Hay fever is the common name for seasonal allergic rhinitis. Hay fever describes a reaction that occurs when your nose or eyes come in contact with allergens to which you are sensitive, such as pollens, dust mites, moulds or animal dander. For some people, exposure to these allergens can trigger an immune response (your body’s natural defence system), which leads to swelling and inflammation in the inner lining of the nose (rhinitis). Despite its name, it’s not caused by hay and doesn’t cause a fever.
How is hay fever treated?
In the pharmacy, we are able to help treat hay fever, depending on what the allergen is and how severe the symptoms are.
For some people, saltwater nasal sprays or douches (a stream of water sprayed into the nose) will provide substantial relief from hay fever. These non-medicated approaches are safe and can often help relieve symptoms. Brands include FLO and NeilMed.
These effectively reduce inflammation in the lining of the nose caused by hay fever or other conditions. Like asthma preventer medications, corticosteroid nasal sprays need to be used regularly and carefully to be effective. Different brands are available such as Flixonase, Nasonex, Rhinocort, Beconase.
These manage symptoms of hay fever by blocking the action of histamine, which the body releases in response to exposure to an allergen. In this way, antihistamines reduce the symptoms of the allergic reaction. They are available as tablets, syrups, nasal sprays and eye drops to offer localised relief where you are experiencing hay fever symptoms. For example, use eye drops for itchy or watery eyes. Brand names include Telfast, Claratyne, Azep, Aerius, Zyrtec, Zaditen, Livostin.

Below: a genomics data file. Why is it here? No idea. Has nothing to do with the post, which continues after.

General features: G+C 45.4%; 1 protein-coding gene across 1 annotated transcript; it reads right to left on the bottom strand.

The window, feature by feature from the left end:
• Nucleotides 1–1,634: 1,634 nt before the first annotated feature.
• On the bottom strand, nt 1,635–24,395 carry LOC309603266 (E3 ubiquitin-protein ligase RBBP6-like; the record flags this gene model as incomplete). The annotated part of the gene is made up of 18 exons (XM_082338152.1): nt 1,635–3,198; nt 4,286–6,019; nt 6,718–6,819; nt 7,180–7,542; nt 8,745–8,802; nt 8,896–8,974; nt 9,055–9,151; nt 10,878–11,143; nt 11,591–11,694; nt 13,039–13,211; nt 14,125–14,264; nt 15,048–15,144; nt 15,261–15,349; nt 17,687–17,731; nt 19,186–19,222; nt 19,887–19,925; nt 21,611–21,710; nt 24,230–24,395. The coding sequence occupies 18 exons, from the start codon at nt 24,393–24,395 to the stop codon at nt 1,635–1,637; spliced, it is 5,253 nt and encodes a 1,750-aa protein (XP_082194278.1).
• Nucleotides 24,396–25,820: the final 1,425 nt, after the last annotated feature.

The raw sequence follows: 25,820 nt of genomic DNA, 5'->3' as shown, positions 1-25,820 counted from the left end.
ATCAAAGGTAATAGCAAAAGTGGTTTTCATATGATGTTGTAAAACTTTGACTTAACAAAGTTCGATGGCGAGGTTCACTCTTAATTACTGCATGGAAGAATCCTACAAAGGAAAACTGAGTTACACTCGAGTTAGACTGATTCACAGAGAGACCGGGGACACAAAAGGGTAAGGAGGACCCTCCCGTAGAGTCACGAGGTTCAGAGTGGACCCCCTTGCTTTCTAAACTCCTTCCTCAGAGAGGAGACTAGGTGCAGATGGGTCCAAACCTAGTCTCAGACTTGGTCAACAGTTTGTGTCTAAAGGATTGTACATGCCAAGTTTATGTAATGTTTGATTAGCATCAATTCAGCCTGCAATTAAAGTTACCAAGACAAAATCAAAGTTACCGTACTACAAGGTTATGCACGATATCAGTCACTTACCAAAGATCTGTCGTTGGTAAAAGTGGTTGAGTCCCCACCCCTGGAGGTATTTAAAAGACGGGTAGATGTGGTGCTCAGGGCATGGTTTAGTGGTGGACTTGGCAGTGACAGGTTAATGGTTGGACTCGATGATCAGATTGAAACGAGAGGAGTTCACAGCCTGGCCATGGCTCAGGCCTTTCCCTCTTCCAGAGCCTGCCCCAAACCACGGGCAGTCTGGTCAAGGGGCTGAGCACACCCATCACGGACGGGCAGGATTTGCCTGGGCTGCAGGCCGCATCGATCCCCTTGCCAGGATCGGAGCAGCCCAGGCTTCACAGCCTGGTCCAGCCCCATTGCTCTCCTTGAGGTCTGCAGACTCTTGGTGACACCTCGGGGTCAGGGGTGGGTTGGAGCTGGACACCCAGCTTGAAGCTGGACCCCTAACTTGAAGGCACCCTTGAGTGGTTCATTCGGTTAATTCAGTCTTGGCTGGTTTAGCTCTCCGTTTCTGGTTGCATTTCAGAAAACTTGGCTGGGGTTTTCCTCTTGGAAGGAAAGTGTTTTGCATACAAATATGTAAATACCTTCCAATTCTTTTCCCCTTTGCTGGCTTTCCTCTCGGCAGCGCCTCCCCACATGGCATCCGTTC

These unblock and dry the nose, but they should not be used for more than a few days. This is because they can cause problems such as ‘rebound congestion’, when your symptoms become worse after you stop using the decongestant. Examples of these types of nasal sprays include Dimetapp, Drixine, Spray-tish, Sinex and Sudafed.
These also unblock and dry the nose but they can have stimulant side effects such as tremors, difficulty sleeping, anxiety or increased blood pressure. These tablets may not be suitable for everyone, especially those who have high blood pressure. The medication available over the counter is Phenylephrine.
Minimise exposure to allergens
If the allergens that trigger your customer’s hay fever are known, reducing their exposure to them may reduce symptoms.
If pollens are causing hay fever, these tips may help:
- Stay indoors until after midday, especially when the pollen count is high, it’s windy or after thunderstorms.
- Wear sunglasses, carry tissues, shower when you arrive home, and rinse your eyes with water.
- If the trigger is grass, avoid mowing, playing or walking in grassy areas, and don’t go camping.
- Keep windows closed at home and in the car, and use recirculating air conditioning in the car.
- Avoid outdoor picnics during pollen season.
- If gardening at home, research which plants are less likely to trigger hay fever. Remove any weeds or vegetation outside your bedroom window that might trigger symptoms.
There can be complications of hay fever which may include disturbed sleep, tiredness during the day, headaches and poor concentration. Hay fever may also trigger frequent ear infections, such as otitis media in children, and sinus infections (sinusitis) in adults.
Untreated hay fever may also increase the risk of developing asthma, or make asthma harder to control, so it’s especially important to treat nasal symptoms if the customer is also asthmatic. This is because asthma and hay fever are both associated with airway inflammation. About 4 in every 5 people with asthma also have hay fever.